imaginary lines radiating out from the Inca capital of Cusco, marking natural landmarks and ritual routes
mnemonic device made of spun thread, with a main cord and subsidiary cords; used in accounting and to record information
a design made on the ground, out of natural elements
stirrup spout vessel
vessels with a stirrup handle forming part of the spout, which emanates from the top of the stirrup. The jars, which were often elaborately figurative, would be cast from a mold, while the stirrup spout was built by hand and welded to the vessel with slip.
warp and weft
the vertical and horizontal bands of thread in a woven textile
the tightly-wrapped layers of cloth in which the ancient people of Paracas buried their dead. The tight wrapping and dry sands of the region prevented the bodies from decaying. The cloths used for this are sometimes called mantles.
an artistic technique used to create multiple possible visual interpretations of an image. An image may be viewed as depicting one thing when viewed in a certain way; but if the image is flipped or turned, the same lines that formed the previous image now make up an entirely new design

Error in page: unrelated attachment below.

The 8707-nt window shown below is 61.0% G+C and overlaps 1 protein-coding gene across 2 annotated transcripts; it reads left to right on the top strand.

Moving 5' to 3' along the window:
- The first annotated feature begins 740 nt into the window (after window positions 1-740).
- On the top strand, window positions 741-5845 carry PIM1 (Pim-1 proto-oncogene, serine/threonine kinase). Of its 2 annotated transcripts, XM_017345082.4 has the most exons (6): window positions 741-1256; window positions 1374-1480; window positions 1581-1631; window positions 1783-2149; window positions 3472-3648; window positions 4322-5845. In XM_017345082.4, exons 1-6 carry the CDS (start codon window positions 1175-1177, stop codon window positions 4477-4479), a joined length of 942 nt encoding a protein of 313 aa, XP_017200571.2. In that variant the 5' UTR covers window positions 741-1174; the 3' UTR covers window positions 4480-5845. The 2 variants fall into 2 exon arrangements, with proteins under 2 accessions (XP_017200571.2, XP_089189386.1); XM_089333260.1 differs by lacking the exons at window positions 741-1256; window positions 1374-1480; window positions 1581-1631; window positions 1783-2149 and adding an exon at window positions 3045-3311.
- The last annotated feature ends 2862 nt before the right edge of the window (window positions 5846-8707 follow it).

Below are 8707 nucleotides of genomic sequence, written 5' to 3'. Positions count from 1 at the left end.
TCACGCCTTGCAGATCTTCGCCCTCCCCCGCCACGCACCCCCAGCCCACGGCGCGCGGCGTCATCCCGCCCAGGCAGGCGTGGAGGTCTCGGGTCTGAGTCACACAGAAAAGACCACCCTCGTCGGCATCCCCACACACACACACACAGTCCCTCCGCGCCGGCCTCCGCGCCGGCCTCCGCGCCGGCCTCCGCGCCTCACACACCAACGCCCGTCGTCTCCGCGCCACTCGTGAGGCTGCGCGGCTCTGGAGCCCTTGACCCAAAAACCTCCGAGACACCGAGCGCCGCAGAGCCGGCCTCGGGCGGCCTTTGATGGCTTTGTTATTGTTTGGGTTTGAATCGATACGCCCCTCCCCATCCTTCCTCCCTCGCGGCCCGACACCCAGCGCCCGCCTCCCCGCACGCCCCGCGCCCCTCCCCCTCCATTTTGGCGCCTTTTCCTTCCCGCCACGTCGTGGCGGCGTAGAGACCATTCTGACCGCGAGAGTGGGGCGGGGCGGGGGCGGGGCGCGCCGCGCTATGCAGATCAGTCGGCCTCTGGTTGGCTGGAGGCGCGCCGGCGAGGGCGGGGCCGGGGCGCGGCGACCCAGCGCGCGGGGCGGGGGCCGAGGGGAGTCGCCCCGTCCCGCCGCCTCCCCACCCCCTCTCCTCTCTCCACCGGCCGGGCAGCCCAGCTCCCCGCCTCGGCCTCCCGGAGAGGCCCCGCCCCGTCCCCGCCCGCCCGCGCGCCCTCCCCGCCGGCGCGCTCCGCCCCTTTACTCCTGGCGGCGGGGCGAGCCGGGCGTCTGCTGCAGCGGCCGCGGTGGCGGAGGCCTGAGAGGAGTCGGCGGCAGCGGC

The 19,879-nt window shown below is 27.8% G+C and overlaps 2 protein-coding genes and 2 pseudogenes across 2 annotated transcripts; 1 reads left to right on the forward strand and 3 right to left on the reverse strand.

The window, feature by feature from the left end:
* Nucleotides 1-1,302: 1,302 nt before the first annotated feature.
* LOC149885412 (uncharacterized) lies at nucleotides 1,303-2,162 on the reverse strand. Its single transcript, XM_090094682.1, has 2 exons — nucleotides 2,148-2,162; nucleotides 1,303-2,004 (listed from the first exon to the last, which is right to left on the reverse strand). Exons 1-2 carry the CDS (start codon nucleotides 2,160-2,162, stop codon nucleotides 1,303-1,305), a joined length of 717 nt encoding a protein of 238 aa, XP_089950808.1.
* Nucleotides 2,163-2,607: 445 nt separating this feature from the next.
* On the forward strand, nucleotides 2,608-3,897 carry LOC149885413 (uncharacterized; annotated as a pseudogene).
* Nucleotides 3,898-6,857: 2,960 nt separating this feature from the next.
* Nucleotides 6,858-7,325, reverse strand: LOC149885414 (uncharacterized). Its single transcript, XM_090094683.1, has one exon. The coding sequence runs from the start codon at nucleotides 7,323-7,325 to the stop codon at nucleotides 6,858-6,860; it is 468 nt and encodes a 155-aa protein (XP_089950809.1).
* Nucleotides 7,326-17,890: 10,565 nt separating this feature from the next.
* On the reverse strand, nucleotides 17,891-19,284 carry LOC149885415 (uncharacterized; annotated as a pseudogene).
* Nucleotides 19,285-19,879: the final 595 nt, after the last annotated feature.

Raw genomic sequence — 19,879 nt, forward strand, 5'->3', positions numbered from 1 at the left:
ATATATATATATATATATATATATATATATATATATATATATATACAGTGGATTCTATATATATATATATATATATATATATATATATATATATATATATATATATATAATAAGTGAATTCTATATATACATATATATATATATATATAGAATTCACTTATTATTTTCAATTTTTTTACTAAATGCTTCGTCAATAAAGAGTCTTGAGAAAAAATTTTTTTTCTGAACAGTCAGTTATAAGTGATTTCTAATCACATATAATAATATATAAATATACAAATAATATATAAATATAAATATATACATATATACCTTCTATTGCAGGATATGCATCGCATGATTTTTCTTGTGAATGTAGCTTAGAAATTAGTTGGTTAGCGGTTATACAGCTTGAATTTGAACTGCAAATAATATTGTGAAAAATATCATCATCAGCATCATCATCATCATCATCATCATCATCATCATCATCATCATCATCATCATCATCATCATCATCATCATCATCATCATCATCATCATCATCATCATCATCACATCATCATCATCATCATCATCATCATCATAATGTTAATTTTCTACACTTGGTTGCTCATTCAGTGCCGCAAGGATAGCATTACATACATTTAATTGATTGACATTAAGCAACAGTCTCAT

representing part of a design by substituting a different element for it, which can be read both as the original referent and as the substituted element; more simply, when a form seems to be one thing, but is actually not what it appears
a stone figure in a reclining position, with legs bent and head turned to one side, and a receptacle or tray on its stomach to receive offerings (Tula, Chichen Itza, Tenochtitlan)
a medical intervention in which a hole is drilled or scraped into the human skull and materials removed; the practice of drilling a hole in the skull as a physical, mental, or spiritual treatment (Paracas)
a deep natural pit, or sinkhole. sometimes used by the ancient Maya for sacrificial offerings.
visual metaphoric substitution
when one thing can be used to represent two things.
double spout and bridge vessel
a form of usually ceramic drinking vessel developed sometime before 500 BC by Indigenous peoples of the Americas groups on the Peruvian coast. type of bottle is distinguished by two spouts with a handle bridging them.
a type of loose garment usually worn over indoor clothing to serve the same purpose as an overcoat.